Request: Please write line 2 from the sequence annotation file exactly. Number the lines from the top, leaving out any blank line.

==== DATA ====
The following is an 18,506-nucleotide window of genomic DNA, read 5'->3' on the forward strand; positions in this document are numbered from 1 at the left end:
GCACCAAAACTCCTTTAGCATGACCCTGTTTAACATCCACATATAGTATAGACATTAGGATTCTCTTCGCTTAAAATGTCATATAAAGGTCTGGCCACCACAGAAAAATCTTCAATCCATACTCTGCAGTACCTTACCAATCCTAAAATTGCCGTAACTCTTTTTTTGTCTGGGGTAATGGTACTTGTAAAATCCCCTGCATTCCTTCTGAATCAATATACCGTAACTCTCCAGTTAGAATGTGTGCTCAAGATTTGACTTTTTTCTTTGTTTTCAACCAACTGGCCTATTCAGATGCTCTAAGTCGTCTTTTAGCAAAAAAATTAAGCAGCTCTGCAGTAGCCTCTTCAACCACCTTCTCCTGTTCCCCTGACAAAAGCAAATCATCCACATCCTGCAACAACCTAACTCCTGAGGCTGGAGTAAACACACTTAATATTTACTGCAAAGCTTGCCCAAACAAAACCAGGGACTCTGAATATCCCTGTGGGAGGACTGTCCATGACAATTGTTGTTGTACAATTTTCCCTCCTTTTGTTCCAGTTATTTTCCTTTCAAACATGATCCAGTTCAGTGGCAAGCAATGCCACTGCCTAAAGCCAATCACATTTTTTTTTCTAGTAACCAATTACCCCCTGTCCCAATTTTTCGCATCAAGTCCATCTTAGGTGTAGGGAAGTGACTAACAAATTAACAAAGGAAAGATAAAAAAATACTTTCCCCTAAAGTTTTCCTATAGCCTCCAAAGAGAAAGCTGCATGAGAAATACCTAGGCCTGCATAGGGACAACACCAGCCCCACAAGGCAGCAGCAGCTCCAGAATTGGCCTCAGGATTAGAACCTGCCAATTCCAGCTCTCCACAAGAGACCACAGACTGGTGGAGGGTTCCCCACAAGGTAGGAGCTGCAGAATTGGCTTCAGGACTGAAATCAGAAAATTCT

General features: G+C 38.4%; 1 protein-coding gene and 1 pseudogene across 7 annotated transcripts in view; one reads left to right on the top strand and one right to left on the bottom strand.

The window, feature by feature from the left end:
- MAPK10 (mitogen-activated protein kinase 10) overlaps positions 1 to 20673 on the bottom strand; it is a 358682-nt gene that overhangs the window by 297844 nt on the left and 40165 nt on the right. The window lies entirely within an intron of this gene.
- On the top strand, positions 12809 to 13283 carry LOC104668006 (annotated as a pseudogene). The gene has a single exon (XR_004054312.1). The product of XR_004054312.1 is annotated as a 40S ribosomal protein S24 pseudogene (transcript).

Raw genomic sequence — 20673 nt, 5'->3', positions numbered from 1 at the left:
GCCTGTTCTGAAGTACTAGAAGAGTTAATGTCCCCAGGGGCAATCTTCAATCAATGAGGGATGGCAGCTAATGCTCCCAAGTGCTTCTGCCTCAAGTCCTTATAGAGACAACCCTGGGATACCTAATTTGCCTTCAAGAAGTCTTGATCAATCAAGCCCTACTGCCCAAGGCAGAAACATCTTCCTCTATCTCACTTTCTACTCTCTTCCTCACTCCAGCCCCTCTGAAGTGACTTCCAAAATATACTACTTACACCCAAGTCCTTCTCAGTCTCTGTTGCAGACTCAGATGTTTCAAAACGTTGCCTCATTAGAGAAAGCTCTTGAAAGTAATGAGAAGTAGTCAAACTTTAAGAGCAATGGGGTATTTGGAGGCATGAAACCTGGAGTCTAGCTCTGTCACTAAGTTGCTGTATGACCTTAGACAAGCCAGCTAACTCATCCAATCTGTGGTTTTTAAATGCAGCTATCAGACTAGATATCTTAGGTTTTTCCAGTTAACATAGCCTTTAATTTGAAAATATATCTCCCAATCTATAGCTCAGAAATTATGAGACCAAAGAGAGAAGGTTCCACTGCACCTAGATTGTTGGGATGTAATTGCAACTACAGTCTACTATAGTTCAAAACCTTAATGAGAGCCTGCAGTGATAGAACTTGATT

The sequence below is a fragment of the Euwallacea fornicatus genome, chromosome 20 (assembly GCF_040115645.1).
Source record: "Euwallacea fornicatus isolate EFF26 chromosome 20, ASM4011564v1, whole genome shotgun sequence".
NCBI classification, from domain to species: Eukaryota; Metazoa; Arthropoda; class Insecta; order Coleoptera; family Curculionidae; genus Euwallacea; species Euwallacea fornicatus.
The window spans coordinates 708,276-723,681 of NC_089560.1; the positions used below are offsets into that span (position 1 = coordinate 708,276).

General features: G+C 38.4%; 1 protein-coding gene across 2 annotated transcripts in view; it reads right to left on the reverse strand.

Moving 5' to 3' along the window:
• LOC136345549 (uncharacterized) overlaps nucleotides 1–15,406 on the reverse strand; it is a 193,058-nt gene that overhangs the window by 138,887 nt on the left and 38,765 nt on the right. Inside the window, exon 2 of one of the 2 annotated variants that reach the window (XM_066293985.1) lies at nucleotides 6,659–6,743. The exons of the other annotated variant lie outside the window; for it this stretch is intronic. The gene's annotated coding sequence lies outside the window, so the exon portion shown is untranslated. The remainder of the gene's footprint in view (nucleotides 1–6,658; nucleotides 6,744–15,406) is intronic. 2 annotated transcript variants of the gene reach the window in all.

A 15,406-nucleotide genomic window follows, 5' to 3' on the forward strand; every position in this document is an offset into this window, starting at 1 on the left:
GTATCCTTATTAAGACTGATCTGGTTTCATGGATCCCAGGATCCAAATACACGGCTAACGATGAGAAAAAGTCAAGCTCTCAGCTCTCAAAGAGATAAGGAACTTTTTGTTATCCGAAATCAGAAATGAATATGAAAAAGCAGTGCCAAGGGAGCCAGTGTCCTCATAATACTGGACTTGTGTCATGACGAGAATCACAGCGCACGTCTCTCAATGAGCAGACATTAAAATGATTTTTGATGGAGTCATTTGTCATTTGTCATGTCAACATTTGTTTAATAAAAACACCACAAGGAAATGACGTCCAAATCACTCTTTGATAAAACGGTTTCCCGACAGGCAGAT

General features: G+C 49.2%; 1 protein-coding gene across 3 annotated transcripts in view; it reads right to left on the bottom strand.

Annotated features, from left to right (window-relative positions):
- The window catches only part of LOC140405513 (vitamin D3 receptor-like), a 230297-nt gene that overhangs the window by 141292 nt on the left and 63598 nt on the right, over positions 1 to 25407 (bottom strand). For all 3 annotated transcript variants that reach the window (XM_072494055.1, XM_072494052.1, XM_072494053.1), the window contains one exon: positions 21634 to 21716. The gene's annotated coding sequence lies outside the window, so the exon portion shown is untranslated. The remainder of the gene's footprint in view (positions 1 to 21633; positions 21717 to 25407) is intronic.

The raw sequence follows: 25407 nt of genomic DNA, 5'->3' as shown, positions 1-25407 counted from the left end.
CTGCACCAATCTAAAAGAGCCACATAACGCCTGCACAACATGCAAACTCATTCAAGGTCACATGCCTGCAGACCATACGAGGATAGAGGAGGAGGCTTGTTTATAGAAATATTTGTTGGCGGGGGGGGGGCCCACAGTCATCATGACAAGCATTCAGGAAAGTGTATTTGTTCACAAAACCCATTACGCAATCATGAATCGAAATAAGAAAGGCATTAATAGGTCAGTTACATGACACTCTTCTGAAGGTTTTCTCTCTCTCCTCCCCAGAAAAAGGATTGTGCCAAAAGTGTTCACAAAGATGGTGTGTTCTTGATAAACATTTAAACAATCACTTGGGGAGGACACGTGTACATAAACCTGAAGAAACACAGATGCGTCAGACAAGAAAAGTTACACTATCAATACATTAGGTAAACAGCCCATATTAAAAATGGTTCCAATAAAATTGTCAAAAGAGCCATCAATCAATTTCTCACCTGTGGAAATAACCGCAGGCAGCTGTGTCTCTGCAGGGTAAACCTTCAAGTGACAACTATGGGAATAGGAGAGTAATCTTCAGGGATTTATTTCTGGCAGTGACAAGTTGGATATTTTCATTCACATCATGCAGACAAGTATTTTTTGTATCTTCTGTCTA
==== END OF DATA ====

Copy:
GCACCAAAACTCCTTTAGCATGACCCTGTTTAACATCCACATATAGTATAGACATTAGGATTCTCTTCGCTTAAAATGTCATATAAAGGTCTGGCCACCACAGAAAAATCTTCAATCCATACTCTGCAGTACCTTACCAATCCTAAAATTGCCGTAACTCTTTTTTTGTCTGGGGTAATGGTACTTGTAAAATCCCCTGCATTCCTTCTGAATCAATATACCGTAACTCTCCAGTTAGAATGTGTGCTCAAGATTTGACTTTTTTCTTTGTTTTCAACCAACTGGCCTATTCAGATGCTCTAAGTCGTCTTTTAGCAAAAAAATTAAGCAGCTCTGCAGTAGCCTCTTCAACCACCTTCTCCTGTTCCCCTGACAAAAGCAAATCATCCACATCCTGCAACAACCTAACTCCTGAGGCTGGAGTAAACACACTTAATATTTACTGCAAAGCTTGCCCAAACAAAACCAGGGACTCTGAATATCCCTGTGGGAGGACTGTCCATGACAATTGTTGTTGTACAATTTTCCCTCCTTTTGTTCCAGTTATTTTCCTTTCAAACATGATCCAGTTCAGTGGCAAGCAATGCCACTGCCTAAAGCCAATCACATTTTTTTTTCTAGTAACCAATTACCCCCTGTCCCAATTTTTCGCATCAAGTCCATCTTAGGTGTAGGGAAGTGACTAACAAATTAACAAAGGAAAGATAAAAAAATACTTTCCCCTAAAGTTTTCCTATAGCCTCCAAAGAGAAAGCTGCATGAGAAATACCTAGGCCTGCATAGGGACAACACCAGCCCCACAAGGCAGCAGCAGCTCCAGAATTGGCCTCAGGATTAGAACCTGCCAATTCCAGCTCTCCACAAGAGACCACAGACTGGTGGAGGGTTCCCCACAAGGTAGGAGCTGCAGAATTGGCTTCAGGACTGAAATCAGAAAATTCT